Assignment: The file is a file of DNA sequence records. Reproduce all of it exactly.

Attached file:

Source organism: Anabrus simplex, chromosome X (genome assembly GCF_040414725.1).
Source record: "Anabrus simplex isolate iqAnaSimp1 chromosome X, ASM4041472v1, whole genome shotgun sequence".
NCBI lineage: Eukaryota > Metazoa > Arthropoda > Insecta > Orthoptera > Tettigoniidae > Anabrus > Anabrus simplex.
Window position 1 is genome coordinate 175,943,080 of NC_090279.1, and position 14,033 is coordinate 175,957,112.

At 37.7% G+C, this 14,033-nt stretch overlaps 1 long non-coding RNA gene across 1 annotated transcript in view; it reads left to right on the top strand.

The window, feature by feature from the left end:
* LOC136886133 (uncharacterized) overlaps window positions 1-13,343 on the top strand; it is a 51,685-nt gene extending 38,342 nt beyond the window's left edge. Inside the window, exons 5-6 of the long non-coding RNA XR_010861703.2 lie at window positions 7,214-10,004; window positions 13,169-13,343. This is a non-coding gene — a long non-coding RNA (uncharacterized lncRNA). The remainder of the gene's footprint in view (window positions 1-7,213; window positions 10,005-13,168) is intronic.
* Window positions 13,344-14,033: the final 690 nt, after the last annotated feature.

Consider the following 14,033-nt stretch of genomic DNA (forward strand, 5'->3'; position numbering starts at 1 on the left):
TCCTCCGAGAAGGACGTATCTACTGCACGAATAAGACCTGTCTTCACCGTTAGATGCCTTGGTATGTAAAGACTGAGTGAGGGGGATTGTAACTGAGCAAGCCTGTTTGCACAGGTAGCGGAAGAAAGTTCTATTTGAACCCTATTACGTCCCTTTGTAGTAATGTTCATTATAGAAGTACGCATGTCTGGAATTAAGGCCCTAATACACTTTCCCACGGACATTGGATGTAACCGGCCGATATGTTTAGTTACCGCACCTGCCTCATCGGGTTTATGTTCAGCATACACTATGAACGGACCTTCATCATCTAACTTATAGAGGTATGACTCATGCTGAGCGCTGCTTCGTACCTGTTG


Source organism: Anabrus simplex, chromosome X (genome assembly GCF_040414725.1).
Source record: "Anabrus simplex isolate iqAnaSimp1 chromosome X, ASM4041472v1, whole genome shotgun sequence".
NCBI lineage: Eukaryota > Metazoa > Arthropoda > Insecta > Orthoptera > Tettigoniidae > Anabrus > Anabrus simplex.
Window position 1 is genome coordinate 175,943,080 of NC_090279.1, and position 14,033 is coordinate 175,957,112.

At 37.7% G+C, this 14,033-nt stretch overlaps 1 long non-coding RNA gene across 1 annotated transcript in view; it reads left to right on the top strand.

The window, feature by feature from the left end:
* LOC136886133 (uncharacterized) overlaps window positions 1-13,343 on the top strand; it is a 51,685-nt gene extending 38,342 nt beyond the window's left edge. Inside the window, exons 5-6 of the long non-coding RNA XR_010861703.2 lie at window positions 7,214-10,004; window positions 13,169-13,343. This is a non-coding gene — a long non-coding RNA (uncharacterized lncRNA). The remainder of the gene's footprint in view (window positions 1-7,213; window positions 10,005-13,168) is intronic.
* Window positions 13,344-14,033: the final 690 nt, after the last annotated feature.

Consider the following 14,033-nt stretch of genomic DNA (forward strand, 5'->3'; position numbering starts at 1 on the left):
TCCTCCGAGAAGGACGTATCTACTGCACGAATAAGACCTGTCTTCACCGTTAGATGCCTTGGTATGTAAAGACTGAGTGAGGGGGATTGTAACTGAGCAAGCCTGTTTGCACAGGTAGCGGAAGAAAGTTCTATTTGAACCCTATTACGTCCCTTTGTAGTAATGTTCATTATAGAAGTACGCATGTCTGGAATTAAGGCCCTAATACACTTTCCCACGGACATTGGATGTAACCGGCCGATATGTTTAGTTACCGCACCTGCCTCATCGGGTTTATGTTCAGCATACACTATGAACGGACCTTCATCATCTAACTTATAGAGGTATGACTCATGCTGAGCGCTGCTTCGTACCTGTTG